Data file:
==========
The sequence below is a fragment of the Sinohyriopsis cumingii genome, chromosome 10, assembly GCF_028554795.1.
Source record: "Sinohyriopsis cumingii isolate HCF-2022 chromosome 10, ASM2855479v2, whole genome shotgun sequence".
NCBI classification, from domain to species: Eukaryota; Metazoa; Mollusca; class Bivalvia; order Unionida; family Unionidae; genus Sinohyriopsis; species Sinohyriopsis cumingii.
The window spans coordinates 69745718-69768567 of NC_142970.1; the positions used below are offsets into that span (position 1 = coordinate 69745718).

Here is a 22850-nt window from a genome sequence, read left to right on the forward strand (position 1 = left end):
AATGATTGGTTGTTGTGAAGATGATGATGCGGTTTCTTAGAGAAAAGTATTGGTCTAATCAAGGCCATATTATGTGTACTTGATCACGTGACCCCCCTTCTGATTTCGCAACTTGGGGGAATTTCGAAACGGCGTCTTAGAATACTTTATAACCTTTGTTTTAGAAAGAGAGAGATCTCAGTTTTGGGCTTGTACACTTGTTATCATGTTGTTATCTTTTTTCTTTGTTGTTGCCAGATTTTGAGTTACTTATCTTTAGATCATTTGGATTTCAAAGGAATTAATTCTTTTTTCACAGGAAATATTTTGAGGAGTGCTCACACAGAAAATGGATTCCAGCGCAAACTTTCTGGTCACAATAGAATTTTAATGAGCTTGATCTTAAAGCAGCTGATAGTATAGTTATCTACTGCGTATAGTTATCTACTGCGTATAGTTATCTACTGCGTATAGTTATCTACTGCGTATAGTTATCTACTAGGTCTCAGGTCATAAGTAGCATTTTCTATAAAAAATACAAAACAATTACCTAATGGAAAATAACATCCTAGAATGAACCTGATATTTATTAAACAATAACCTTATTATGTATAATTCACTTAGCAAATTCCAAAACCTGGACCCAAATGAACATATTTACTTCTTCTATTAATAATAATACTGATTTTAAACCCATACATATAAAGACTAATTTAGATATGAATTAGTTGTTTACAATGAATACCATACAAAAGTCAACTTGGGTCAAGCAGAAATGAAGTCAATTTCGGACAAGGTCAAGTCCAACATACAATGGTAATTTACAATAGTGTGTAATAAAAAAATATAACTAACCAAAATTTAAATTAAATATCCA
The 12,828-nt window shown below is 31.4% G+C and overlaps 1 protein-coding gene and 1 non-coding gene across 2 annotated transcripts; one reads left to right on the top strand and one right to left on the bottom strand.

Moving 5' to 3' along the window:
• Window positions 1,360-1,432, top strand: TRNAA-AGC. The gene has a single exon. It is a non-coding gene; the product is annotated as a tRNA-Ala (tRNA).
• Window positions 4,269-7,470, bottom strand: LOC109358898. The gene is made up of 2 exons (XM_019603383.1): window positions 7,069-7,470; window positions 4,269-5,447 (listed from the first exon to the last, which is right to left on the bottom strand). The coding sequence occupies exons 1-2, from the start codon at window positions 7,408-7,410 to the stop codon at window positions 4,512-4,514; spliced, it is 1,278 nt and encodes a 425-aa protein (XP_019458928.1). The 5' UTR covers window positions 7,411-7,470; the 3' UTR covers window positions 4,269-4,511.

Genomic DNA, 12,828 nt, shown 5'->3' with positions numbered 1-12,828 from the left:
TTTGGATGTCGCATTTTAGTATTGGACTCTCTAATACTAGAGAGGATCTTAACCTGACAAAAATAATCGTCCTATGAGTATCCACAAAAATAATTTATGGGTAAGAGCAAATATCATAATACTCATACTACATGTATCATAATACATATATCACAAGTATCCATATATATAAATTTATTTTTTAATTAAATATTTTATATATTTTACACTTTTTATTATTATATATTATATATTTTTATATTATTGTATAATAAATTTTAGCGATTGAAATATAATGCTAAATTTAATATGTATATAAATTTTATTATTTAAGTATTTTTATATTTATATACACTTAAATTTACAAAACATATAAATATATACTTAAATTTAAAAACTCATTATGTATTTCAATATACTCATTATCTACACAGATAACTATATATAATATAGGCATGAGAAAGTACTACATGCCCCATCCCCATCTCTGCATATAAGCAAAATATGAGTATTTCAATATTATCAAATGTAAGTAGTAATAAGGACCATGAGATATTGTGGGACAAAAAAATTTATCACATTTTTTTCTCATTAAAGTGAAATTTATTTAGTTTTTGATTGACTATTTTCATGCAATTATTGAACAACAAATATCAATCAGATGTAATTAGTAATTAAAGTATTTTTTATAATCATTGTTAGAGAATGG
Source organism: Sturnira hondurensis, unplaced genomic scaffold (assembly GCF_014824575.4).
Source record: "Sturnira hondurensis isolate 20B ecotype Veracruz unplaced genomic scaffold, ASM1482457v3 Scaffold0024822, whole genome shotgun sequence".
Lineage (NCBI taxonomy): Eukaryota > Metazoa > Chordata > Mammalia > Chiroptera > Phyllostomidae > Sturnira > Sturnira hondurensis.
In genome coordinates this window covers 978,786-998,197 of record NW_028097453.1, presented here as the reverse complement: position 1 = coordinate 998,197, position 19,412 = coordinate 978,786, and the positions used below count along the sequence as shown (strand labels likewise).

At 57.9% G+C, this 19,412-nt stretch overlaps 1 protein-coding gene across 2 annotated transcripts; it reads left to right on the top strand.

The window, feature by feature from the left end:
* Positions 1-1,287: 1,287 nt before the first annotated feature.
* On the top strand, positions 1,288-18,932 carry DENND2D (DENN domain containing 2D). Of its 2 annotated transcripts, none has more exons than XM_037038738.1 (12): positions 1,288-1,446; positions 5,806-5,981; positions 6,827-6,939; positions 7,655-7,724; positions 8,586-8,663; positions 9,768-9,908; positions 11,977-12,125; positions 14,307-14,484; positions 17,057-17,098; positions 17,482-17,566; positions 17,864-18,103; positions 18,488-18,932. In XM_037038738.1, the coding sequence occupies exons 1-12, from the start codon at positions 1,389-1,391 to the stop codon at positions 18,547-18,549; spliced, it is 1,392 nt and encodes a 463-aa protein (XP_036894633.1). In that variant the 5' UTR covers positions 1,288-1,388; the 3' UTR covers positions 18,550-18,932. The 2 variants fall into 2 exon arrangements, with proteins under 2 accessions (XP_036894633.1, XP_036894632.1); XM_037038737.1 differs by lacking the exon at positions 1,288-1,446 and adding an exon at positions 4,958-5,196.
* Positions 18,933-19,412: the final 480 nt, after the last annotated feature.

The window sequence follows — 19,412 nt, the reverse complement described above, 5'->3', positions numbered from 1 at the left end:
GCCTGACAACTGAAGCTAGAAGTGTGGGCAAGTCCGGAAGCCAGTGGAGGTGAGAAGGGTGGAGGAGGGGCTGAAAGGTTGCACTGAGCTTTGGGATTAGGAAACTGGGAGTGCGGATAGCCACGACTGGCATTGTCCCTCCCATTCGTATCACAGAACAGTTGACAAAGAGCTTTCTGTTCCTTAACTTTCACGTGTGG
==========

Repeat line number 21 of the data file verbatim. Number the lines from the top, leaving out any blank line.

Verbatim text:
* Positions 18,933-19,412: the final 480 nt, after the last annotated feature.